I always needed a way to record, so sometime in the 1990’s, I bought one of the first CD recorders. Blank CD’s were $6 each back then, and had to be special ordered. When my first CD recorder developed problems, The Philips Company replaced it with a new model. Even today, I can plug an audio source into it in a way I can’t do with my computer.
(Shown with my 1990’s CD recorder is a Bakelite radio from the 1940’s, and a wooden radio from the 1930’s.)
If you’re like me, you never imagined the next step. Our son, Paul, showed us something new. He said it was an iPod. OMG!
(Above is the first iPod model, like our son showed us.)
Record albums could hold about 45-minutes of music. Tapes normally held an hour or so. CD’s hold an hour and 20-minutes. My 160-Gigabyte Classic iPod is the size of a cassette, has about 18-thousand songs on it, and it’s not full. A giant leap for mankind!
That brings us to today. Digital sales and CD sales have dropped dramatically as streaming services have taken over. Apple Music, Spotify, Amazon Music and other services are the norm, and as of 2021 account for about 85% of music sales. Yes, vinyl sales have grown again, but along with CD’s only make up about 10% of sales.
So where does all this leave an old guy like me? I love the Playlist format. Using iTunes, I’ve loaded-in all my music, and have at least a thousand rare, alternate, and bootleg versions that no streaming service would have. Everything is at the highest-quality audio available, which is similar to today’s CD’s. I also subscribe to Amazon Music to explore albums I don’t own. As of 2021, it’s in Ultra HD (Lossless). I stayed away from Apple’s subscription service, so Siri didn’t have to decide whether to play my version of a song, or Apple’s version.
I made a choice at the beginning to make almost all of my playlists CD-length (80-minutes max). Not only is that long enough to listen to an artist, but if a friend or family member likes the playlist, I can simply burn it to a CD (which costs about a quarter now). They can then load it into their own computers if they wish. Even though the CD format is fading, this still works for most people.
(Our stereo…two HomePods. We just ask for our playlists.)
I absolutely love being able to organize all our music. Too often in the past, we would lose track of music we liked, because the album or CD was stuck on a low shelf, or we just forgot about it. Now, we can simply scan the playlists to see our whole collection.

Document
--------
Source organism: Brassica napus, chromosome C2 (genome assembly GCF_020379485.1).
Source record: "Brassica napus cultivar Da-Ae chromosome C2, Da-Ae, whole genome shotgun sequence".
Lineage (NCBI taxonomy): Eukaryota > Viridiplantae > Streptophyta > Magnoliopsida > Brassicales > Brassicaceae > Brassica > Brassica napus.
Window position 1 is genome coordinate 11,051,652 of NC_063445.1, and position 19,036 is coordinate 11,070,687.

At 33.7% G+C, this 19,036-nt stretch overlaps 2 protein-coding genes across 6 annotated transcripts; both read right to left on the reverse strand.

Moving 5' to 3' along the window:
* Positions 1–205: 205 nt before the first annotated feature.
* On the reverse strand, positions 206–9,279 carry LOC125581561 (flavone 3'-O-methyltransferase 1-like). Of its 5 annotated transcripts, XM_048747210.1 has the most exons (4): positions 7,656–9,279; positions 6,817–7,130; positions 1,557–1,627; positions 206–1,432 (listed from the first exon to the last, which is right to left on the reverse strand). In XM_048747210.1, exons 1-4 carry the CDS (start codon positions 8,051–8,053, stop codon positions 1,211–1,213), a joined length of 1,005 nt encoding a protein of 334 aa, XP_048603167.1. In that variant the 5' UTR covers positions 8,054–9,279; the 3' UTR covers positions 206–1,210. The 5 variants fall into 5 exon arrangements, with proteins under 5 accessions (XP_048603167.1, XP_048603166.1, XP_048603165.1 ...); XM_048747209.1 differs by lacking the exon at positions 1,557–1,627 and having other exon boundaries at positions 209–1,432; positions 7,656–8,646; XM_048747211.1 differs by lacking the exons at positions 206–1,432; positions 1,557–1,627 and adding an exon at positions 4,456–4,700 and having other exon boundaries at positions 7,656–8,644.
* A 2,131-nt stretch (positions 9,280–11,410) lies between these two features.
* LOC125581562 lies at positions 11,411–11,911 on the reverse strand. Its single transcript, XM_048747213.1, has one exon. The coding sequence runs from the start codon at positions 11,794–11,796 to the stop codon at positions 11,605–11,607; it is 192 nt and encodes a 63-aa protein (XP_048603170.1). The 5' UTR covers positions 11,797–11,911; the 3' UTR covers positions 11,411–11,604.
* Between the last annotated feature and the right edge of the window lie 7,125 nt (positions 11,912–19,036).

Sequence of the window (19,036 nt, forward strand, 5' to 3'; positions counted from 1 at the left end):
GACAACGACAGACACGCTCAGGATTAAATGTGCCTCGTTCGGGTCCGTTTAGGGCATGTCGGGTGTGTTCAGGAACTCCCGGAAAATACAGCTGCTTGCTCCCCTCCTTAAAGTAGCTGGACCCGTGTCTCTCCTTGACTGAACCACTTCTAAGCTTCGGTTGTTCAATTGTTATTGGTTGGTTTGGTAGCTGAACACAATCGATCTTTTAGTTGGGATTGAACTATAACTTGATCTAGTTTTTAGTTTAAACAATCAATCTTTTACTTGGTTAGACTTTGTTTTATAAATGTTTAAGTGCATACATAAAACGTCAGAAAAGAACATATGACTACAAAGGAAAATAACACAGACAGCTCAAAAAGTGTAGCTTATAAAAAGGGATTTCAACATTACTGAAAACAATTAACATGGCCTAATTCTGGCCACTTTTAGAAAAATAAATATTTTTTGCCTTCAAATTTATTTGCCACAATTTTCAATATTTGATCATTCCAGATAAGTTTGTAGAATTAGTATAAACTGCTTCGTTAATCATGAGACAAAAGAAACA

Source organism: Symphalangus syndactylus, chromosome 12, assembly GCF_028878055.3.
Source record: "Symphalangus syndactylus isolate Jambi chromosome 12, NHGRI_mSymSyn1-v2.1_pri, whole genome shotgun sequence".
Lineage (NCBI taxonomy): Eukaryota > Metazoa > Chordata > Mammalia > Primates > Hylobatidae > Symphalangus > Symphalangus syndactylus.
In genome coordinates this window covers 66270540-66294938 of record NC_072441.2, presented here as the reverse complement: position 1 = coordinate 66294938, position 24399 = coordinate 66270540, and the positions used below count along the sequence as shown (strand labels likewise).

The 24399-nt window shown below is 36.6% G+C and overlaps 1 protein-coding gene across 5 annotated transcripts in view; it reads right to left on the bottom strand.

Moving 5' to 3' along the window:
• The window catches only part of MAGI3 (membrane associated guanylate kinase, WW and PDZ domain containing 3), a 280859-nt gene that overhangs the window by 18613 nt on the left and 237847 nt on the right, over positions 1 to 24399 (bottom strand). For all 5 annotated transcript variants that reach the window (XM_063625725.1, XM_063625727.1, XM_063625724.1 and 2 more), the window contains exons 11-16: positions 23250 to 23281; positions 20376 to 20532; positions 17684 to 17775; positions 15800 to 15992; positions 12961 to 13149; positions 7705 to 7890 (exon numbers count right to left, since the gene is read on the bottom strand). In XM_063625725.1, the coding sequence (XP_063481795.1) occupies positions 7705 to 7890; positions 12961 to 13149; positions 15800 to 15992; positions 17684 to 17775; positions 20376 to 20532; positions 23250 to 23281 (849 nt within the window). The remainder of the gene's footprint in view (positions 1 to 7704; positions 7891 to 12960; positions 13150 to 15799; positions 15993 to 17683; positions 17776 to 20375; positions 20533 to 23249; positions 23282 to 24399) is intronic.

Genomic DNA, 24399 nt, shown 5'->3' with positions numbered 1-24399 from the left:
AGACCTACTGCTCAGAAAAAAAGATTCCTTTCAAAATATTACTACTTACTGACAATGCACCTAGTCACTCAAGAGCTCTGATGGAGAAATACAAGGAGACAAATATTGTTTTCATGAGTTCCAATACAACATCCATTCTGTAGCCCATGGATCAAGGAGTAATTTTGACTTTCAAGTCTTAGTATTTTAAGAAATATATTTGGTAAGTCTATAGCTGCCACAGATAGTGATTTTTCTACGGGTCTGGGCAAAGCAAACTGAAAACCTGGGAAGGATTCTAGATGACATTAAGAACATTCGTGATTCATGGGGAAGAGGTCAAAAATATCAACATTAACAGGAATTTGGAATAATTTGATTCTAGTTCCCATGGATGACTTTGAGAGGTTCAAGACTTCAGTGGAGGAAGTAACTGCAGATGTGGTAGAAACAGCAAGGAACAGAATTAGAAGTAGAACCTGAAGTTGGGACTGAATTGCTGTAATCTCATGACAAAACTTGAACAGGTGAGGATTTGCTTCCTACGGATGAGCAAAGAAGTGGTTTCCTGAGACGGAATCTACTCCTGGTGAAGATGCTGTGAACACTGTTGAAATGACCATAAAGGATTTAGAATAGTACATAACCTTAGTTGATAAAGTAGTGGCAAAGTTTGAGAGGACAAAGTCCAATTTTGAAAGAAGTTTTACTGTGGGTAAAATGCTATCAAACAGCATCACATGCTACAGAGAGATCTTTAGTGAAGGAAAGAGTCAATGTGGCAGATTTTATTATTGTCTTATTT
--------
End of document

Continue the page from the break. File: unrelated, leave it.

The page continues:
With technology, the musical road goes on forever, but it’s not bad at this roadside stop.
You can have lyrics…but without a melody…it’s poetry.
You can have rhythm…but without a melody…it’s just a beat.
Of course lyrics and rhythm are important aspects in music, but the only essential ingredient is melody. A song without lyrics is still a song…an instrumental…and you can vary the rhythm.
There’s an excellent book Songwriters On Songwriting by Paul Zollo.
He interviews over 60 songwriters. One of the more fascinating revelations is that songwriters tell him some of their best songs come to them almost like the universe is presenting them with a gift. Three famous examples of this are the songs “Yesterday”, “Bridge Over Troubled Water” and “You’ve Got A Friend”. Paul McCartney, Paul Simon, and Carole King say the songs came to them in dreams. Plus, so many times songwriters have said…”It practically wrote itself”.
So who is the best melody writer? Paul Simon says it’s Paul McCartney. Let’s check the evidence. The most recorded song of all time is “Yesterday”. For years, the second most recorded song was “Michelle”. A recent search of the top ten most recorded songs found “Yesterday” still at #1 with “Eleanor Rigby” now at #2. Also in the top ten are “And I Love Her” and “Blackbird”. No other songwriter has more than one song in the top ten. John Lennon has “Imagine”, and then there are older classics like “Somewhere Over The Rainbow” and “Summertime”.
Here’s a playlist of some of McCartney’s Beatles songs:
I Saw Her Standing There
All My Loving